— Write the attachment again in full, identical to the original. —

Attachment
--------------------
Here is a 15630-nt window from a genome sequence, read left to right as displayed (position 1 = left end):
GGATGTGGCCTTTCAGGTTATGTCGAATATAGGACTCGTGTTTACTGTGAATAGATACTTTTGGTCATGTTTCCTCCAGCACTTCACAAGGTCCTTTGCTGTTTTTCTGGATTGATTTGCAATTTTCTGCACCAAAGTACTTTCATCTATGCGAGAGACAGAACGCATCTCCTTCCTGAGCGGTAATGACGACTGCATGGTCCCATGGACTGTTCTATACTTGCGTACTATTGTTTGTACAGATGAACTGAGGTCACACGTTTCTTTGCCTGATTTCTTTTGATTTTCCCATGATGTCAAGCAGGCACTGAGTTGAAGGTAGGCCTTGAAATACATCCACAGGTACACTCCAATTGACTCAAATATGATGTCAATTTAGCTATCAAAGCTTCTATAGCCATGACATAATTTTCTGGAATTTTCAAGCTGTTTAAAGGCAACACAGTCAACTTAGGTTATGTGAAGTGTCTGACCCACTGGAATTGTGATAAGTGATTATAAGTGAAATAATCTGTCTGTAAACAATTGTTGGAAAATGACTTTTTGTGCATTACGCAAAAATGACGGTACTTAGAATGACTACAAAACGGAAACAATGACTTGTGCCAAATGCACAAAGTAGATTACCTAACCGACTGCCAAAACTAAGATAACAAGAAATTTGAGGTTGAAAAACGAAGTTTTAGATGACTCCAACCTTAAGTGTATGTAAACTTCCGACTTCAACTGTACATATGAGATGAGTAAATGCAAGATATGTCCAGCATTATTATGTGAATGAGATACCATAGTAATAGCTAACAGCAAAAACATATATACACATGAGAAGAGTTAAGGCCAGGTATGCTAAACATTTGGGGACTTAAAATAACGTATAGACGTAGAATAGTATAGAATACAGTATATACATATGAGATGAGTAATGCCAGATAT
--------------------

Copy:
Here is a 15630-nt window from a genome sequence, read left to right as displayed (position 1 = left end):
GGATGTGGCCTTTCAGGTTATGTCGAATATAGGACTCGTGTTTACTGTGAATAGATACTTTTGGTCATGTTTCCTCCAGCACTTCACAAGGTCCTTTGCTGTTTTTCTGGATTGATTTGCAATTTTCTGCACCAAAGTACTTTCATCTATGCGAGAGACAGAACGCATCTCCTTCCTGAGCGGTAATGACGACTGCATGGTCCCATGGACTGTTCTATACTTGCGTACTATTGTTTGTACAGATGAACTGAGGTCACACGTTTCTTTGCCTGATTTCTTTTGATTTTCCCATGATGTCAAGCAGGCACTGAGTTGAAGGTAGGCCTTGAAATACATCCACAGGTACACTCCAATTGACTCAAATATGATGTCAATTTAGCTATCAAAGCTTCTATAGCCATGACATAATTTTCTGGAATTTTCAAGCTGTTTAAAGGCAACACAGTCAACTTAGGTTATGTGAAGTGTCTGACCCACTGGAATTGTGATAAGTGATTATAAGTGAAATAATCTGTCTGTAAACAATTGTTGGAAAATGACTTTTTGTGCATTACGCAAAAATGACGGTACTTAGAATGACTACAAAACGGAAACAATGACTTGTGCCAAATGCACAAAGTAGATTACCTAACCGACTGCCAAAACTAAGATAACAAGAAATTTGAGGTTGAAAAACGAAGTTTTAGATGACTCCAACCTTAAGTGTATGTAAACTTCCGACTTCAACTGTACATATGAGATGAGTAAATGCAAGATATGTCCAGCATTATTATGTGAATGAGATACCATAGTAATAGCTAACAGCAAAAACATATATACACATGAGAAGAGTTAAGGCCAGGTATGCTAAACATTTGGGGACTTAAAATAACGTATAGACGTAGAATAGTATAGAATACAGTATATACATATGAGATGAGTAATGCCAGATAT